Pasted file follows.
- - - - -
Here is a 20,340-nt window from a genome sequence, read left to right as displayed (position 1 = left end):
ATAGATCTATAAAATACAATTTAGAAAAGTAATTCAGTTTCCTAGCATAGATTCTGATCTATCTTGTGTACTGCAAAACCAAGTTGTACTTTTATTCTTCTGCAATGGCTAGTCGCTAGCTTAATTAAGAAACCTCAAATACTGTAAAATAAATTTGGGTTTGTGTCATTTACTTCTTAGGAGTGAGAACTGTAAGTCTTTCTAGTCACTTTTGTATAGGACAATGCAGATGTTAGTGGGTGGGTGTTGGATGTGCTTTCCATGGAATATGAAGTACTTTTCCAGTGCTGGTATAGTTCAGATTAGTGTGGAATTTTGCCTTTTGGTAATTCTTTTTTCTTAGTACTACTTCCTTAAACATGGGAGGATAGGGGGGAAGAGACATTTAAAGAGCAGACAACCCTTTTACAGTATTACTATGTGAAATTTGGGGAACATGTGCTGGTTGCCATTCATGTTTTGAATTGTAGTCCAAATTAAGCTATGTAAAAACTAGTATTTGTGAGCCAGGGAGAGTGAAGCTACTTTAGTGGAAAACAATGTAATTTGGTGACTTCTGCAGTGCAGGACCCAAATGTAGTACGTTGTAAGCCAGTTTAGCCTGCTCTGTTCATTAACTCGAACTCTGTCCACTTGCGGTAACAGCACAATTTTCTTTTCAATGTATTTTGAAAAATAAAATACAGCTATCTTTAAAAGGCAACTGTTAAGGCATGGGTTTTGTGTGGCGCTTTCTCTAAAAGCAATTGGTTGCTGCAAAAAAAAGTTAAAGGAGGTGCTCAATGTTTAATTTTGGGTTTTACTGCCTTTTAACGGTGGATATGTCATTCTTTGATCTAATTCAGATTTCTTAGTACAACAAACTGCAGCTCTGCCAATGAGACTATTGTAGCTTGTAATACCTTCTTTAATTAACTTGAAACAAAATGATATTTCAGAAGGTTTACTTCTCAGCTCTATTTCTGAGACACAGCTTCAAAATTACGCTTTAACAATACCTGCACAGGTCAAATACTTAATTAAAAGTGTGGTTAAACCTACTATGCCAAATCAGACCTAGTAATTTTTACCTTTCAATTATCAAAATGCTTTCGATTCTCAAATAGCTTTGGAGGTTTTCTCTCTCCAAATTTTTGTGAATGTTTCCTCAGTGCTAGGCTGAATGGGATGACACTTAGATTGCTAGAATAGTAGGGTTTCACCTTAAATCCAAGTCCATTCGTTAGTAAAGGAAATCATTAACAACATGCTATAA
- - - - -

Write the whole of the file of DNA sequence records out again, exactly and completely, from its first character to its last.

Here is a 20,340-nt window from a genome sequence, read left to right as displayed (position 1 = left end):
ATAGATCTATAAAATACAATTTAGAAAAGTAATTCAGTTTCCTAGCATAGATTCTGATCTATCTTGTGTACTGCAAAACCAAGTTGTACTTTTATTCTTCTGCAATGGCTAGTCGCTAGCTTAATTAAGAAACCTCAAATACTGTAAAATAAATTTGGGTTTGTGTCATTTACTTCTTAGGAGTGAGAACTGTAAGTCTTTCTAGTCACTTTTGTATAGGACAATGCAGATGTTAGTGGGTGGGTGTTGGATGTGCTTTCCATGGAATATGAAGTACTTTTCCAGTGCTGGTATAGTTCAGATTAGTGTGGAATTTTGCCTTTTGGTAATTCTTTTTTCTTAGTACTACTTCCTTAAACATGGGAGGATAGGGGGGAAGAGACATTTAAAGAGCAGACAACCCTTTTACAGTATTACTATGTGAAATTTGGGGAACATGTGCTGGTTGCCATTCATGTTTTGAATTGTAGTCCAAATTAAGCTATGTAAAAACTAGTATTTGTGAGCCAGGGAGAGTGAAGCTACTTTAGTGGAAAACAATGTAATTTGGTGACTTCTGCAGTGCAGGACCCAAATGTAGTACGTTGTAAGCCAGTTTAGCCTGCTCTGTTCATTAACTCGAACTCTGTCCACTTGCGGTAACAGCACAATTTTCTTTTCAATGTATTTTGAAAAATAAAATACAGCTATCTTTAAAAGGCAACTGTTAAGGCATGGGTTTTGTGTGGCGCTTTCTCTAAAAGCAATTGGTTGCTGCAAAAAAAAGTTAAAGGAGGTGCTCAATGTTTAATTTTGGGTTTTACTGCCTTTTAACGGTGGATATGTCATTCTTTGATCTAATTCAGATTTCTTAGTACAACAAACTGCAGCTCTGCCAATGAGACTATTGTAGCTTGTAATACCTTCTTTAATTAACTTGAAACAAAATGATATTTCAGAAGGTTTACTTCTCAGCTCTATTTCTGAGACACAGCTTCAAAATTACGCTTTAACAATACCTGCACAGGTCAAATACTTAATTAAAAGTGTGGTTAAACCTACTATGCCAAATCAGACCTAGTAATTTTTACCTTTCAATTATCAAAATGCTTTCGATTCTCAAATAGCTTTGGAGGTTTTCTCTCTCCAAATTTTTGTGAATGTTTCCTCAGTGCTAGGCTGAATGGGATGACACTTAGATTGCTAGAATAGTAGGGTTTCACCTTAAATCCAAGTCCATTCGTTAGTAAAGGAAATCATTAACAACATGCTATAA